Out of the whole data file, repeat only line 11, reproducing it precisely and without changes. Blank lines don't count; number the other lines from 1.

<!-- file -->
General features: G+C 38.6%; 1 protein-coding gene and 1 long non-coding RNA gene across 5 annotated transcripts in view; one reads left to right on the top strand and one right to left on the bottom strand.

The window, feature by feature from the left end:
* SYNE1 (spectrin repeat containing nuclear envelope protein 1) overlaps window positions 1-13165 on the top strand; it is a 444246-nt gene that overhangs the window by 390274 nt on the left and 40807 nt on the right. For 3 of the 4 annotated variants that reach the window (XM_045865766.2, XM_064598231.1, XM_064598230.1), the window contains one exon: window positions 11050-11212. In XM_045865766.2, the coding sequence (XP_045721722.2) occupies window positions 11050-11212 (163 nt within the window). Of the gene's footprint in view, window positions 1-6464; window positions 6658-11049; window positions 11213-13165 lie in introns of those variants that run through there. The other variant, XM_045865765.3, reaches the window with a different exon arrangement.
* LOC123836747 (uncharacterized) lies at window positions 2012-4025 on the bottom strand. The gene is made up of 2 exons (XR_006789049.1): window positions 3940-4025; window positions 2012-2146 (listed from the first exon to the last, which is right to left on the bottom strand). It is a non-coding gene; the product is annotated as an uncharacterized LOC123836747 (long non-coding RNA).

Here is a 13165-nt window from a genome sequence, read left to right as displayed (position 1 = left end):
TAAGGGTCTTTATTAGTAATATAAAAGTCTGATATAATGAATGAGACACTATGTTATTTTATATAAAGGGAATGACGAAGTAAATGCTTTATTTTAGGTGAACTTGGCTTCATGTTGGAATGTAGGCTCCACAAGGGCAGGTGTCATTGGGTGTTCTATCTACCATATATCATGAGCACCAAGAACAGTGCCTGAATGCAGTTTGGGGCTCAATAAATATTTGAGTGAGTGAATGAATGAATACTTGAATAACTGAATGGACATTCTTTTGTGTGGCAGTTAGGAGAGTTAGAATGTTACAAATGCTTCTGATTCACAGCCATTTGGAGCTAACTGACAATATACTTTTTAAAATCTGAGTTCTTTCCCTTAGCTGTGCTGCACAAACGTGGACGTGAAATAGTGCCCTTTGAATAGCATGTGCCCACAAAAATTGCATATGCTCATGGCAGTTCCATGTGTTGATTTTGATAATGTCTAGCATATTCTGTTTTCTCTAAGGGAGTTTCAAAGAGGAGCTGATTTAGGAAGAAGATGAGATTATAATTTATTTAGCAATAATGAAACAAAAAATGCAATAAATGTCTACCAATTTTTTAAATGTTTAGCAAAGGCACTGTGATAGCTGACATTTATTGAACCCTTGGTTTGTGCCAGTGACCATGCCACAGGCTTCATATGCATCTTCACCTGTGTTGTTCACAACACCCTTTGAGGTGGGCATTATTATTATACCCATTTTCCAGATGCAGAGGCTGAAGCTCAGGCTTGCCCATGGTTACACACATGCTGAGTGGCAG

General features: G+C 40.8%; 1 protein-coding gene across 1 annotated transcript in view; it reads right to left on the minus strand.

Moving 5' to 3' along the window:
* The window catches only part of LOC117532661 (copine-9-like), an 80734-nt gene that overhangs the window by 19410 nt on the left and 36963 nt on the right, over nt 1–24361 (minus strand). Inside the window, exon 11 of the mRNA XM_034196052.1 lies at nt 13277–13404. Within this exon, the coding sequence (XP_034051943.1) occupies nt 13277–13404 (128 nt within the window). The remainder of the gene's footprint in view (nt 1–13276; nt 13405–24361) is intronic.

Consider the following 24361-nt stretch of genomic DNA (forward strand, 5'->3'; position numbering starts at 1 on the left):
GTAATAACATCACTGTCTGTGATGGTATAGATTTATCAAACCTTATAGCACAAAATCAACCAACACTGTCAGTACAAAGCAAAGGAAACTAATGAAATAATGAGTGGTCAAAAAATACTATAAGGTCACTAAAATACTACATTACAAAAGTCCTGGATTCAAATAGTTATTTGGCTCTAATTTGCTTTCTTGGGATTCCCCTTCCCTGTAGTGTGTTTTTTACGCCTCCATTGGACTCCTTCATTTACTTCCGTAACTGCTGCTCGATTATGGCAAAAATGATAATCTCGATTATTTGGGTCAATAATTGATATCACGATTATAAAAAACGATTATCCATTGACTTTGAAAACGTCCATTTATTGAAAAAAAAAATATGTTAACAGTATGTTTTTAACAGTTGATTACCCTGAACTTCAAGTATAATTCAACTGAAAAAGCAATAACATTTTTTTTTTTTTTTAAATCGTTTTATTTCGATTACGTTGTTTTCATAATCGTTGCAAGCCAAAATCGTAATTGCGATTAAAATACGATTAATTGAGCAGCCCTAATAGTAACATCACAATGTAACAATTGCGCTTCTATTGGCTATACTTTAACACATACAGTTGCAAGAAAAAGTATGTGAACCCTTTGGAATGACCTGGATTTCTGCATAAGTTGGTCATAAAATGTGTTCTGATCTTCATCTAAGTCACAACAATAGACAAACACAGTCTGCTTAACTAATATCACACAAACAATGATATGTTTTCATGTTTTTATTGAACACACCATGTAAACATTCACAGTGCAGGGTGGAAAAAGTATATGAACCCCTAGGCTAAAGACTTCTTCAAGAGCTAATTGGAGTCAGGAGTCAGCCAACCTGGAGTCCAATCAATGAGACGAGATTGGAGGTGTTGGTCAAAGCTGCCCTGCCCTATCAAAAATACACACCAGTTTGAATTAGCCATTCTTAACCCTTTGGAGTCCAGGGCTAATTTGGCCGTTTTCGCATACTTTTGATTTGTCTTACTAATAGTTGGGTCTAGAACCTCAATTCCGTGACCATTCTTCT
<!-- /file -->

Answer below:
GTAATAACATCACTGTCTGTGATGGTATAGATTTATCAAACCTTATAGCACAAAATCAACCAACACTGTCAGTACAAAGCAAAGGAAACTAATGAAATAATGAGTGGTCAAAAAATACTATAAGGTCACTAAAATACTACATTACAAAAGTCCTGGATTCAAATAGTTATTTGGCTCTAATTTGCTTTCTTGGGATTCCCCTTCCCTGTAGTGTGTTTTTTACGCCTCCATTGGACTCCTTCATTTACTTCCGTAACTGCTGCTCGATTATGGCAAAAATGATAATCTCGATTATTTGGGTCAATAATTGATATCACGATTATAAAAAACGATTATCCATTGACTTTGAAAACGTCCATTTATTGAAAAAAAAAATATGTTAACAGTATGTTTTTAACAGTTGATTACCCTGAACTTCAAGTATAATTCAACTGAAAAAGCAATAACATTTTTTTTTTTTTTTAAATCGTTTTATTTCGATTACGTTGTTTTCATAATCGTTGCAAGCCAAAATCGTAATTGCGATTAAAATACGATTAATTGAGCAGCCCTAATAGTAACATCACAATGTAACAATTGCGCTTCTATTGGCTATACTTTAACACATACAGTTGCAAGAAAAAGTATGTGAACCCTTTGGAATGACCTGGATTTCTGCATAAGTTGGTCATAAAATGTGTTCTGATCTTCATCTAAGTCACAACAATAGACAAACACAGTCTGCTTAACTAATATCACACAAACAATGATATGTTTTCATGTTTTTATTGAACACACCATGTAAACATTCACAGTGCAGGGTGGAAAAAGTATATGAACCCCTAGGCTAAAGACTTCTTCAAGAGCTAATTGGAGTCAGGAGTCAGCCAACCTGGAGTCCAATCAATGAGACGAGATTGGAGGTGTTGGTCAAAGCTGCCCTGCCCTATCAAAAATACACACCAGTTTGAATTAGCCATTCTTAACCCTTTGGAGTCCAGGGCTAATTTGGCCGTTTTCGCATACTTTTGATTTGTCTTACTAATAGTTGGGTCTAGAACCTCAATTCCGTGACCATTCTTCT